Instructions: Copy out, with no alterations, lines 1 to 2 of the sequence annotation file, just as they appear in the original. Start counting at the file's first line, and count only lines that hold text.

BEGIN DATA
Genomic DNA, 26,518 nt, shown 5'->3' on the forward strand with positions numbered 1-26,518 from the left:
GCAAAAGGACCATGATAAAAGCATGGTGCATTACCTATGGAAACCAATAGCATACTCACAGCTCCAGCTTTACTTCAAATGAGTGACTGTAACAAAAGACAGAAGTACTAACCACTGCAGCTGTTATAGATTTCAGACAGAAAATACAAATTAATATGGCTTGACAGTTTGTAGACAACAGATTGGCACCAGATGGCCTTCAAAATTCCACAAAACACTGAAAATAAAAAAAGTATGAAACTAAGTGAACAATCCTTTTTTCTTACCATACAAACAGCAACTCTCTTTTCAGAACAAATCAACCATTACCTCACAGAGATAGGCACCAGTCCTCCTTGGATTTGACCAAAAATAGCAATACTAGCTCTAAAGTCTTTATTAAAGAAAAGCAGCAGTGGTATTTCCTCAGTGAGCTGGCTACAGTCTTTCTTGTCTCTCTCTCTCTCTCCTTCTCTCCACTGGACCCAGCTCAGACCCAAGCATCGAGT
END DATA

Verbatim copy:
Genomic DNA, 26,518 nt, shown 5'->3' on the forward strand with positions numbered 1-26,518 from the left:
GCAAAAGGACCATGATAAAAGCATGGTGCATTACCTATGGAAACCAATAGCATACTCACAGCTCCAGCTTTACTTCAAATGAGTGACTGTAACAAAAGACAGAAGTACTAACCACTGCAGCTGTTATAGATTTCAGACAGAAAATACAAATTAATATGGCTTGACAGTTTGTAGACAACAGATTGGCACCAGATGGCCTTCAAAATTCCACAAAACACTGAAAATAAAAAAAGTATGAAACTAAGTGAACAATCCTTTTTTCTTACCATACAAACAGCAACTCTCTTTTCAGAACAAATCAACCATTACCTCACAGAGATAGGCACCAGTCCTCCTTGGATTTGACCAAAAATAGCAATACTAGCTCTAAAGTCTTTATTAAAGAAAAGCAGCAGTGGTATTTCCTCAGTGAGCTGGCTACAGTCTTTCTTGTCTCTCTCTCTCTCTCCTTCTCTCCACTGGACCCAGCTCAGACCCAAGCATCGAGT